The increase in the frequency of violent confrontations faced by healthcare workers in the workplace is prompting OSHA to pursue a standard for Prevention of Workplace Violence in the Healthcare and Social Assistance industries.   Healthcare workers have faced a significant increase (63% from 2011-2018) in the incidence of violent and aggressive acts in the workplace, according to the Bureau of Labor Statistics and the Association of American Medical Colleges. According to OSHA, “nonfatal workplace violence is more widespread in the Healthcare and Social Assistance Standard than in any other industry.”

Continue Reading OSHA Pursues Potential Standard for Prevention of Workplace Violence in Healthcare and Social Assistance and Unions Urge Enhancements to Final COVID-19 Safety Standard for Healthcare Workplace

On January 4, 2023, the White House Office of Management and Budget (OMB) released the 2022 Unified Regulatory Agenda and Regulatory Plan (Fall 2022 Agenda) that reports on all planned rulemaking actions of administrative agencies. According to the Fall 2022 Agenda, the Department of Labor (DOL), Occupational Safety and Health Administration (OSHA) and Mine Safety and Health Administration (MSHA) are pursuing a long list of thirty regulatory actions, similar to the Spring 2022 agenda, including the addition of a rule regarding Procedures for Use of Administrative Subpoenas in OSHA investigations.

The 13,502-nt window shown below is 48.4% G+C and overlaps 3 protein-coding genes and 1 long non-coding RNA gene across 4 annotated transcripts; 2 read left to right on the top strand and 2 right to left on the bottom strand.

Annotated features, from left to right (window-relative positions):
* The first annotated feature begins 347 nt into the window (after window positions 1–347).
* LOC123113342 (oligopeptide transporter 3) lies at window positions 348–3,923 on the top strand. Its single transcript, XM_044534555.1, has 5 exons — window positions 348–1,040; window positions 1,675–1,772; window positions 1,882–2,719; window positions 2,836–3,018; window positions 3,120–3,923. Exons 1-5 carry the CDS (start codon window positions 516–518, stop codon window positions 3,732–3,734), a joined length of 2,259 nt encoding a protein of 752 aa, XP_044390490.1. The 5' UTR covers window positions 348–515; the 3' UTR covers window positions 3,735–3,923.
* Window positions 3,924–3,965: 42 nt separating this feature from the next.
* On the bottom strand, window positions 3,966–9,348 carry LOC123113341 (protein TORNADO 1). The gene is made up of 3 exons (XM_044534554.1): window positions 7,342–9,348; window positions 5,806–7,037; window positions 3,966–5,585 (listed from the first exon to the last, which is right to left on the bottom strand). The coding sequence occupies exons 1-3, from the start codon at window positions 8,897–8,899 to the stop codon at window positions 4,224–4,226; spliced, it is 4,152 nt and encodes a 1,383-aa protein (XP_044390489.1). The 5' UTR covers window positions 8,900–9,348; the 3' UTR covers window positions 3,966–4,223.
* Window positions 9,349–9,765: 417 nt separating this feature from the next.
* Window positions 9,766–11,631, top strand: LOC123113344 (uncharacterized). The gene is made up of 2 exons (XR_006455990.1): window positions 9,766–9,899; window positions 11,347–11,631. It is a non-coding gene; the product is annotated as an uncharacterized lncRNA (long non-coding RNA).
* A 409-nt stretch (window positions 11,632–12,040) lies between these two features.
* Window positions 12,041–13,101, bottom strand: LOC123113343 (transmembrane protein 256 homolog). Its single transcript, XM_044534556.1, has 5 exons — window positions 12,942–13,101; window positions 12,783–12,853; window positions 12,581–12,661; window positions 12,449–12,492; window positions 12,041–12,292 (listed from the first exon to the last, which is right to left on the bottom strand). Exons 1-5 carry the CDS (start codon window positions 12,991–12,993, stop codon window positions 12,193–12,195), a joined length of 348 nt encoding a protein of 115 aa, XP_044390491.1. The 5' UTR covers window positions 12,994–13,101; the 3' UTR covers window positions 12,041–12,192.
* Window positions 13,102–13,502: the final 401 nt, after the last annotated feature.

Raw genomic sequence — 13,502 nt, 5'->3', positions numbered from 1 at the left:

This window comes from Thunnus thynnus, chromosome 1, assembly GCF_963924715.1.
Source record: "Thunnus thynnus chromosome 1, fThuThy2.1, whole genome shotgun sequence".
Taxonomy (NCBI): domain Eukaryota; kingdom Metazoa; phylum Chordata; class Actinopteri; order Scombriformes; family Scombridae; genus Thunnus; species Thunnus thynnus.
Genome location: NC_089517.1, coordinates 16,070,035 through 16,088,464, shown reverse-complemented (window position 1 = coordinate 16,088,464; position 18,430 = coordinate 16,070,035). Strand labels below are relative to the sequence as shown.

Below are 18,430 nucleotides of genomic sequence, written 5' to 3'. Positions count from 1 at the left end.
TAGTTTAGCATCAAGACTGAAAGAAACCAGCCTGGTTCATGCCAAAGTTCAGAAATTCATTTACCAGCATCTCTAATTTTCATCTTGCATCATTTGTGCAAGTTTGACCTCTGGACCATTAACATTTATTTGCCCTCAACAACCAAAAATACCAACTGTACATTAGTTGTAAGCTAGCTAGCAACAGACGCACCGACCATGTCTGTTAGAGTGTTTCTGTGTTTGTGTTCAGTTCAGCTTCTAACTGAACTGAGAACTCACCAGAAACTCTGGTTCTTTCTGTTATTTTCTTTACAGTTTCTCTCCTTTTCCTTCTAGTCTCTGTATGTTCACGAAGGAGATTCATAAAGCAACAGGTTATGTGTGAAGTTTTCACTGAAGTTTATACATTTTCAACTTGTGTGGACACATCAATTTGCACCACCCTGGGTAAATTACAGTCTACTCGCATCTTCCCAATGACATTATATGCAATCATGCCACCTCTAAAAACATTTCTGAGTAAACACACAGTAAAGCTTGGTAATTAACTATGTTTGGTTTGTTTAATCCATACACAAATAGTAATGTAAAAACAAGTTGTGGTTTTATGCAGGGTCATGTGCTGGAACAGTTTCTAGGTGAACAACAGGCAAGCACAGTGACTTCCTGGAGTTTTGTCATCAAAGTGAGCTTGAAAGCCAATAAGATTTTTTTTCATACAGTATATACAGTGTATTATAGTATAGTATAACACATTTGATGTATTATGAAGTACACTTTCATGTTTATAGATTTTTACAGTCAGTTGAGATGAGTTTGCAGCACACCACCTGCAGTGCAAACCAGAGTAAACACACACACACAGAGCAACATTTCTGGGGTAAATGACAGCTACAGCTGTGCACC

Continue Reading OMB Releases Regulatory Agenda for Fall 2022 for OSHA/MSHA/DOL

In January 2022, a worker in a Massachusetts cannabis cultivation facility died because of “the hazards of ground cannabis dust,” according to a report issued by the Occupational Health and Safety Administration (OSHA). The OSHA accident investigation report states “Filling pre-rolls She said she couldn’t breathe. Not being able to breathe Marijuana kief (dust) At

On Monday, April 4, 2022, OSHA released a new memorandum to regional administrators regarding enforcement of OSHA’s rule requiring electronic submittal of injury and illness records.

Each week, the agency will be running a computer program to identify employers who might not be complying. While OSHA originally predicted almost half a million employers would need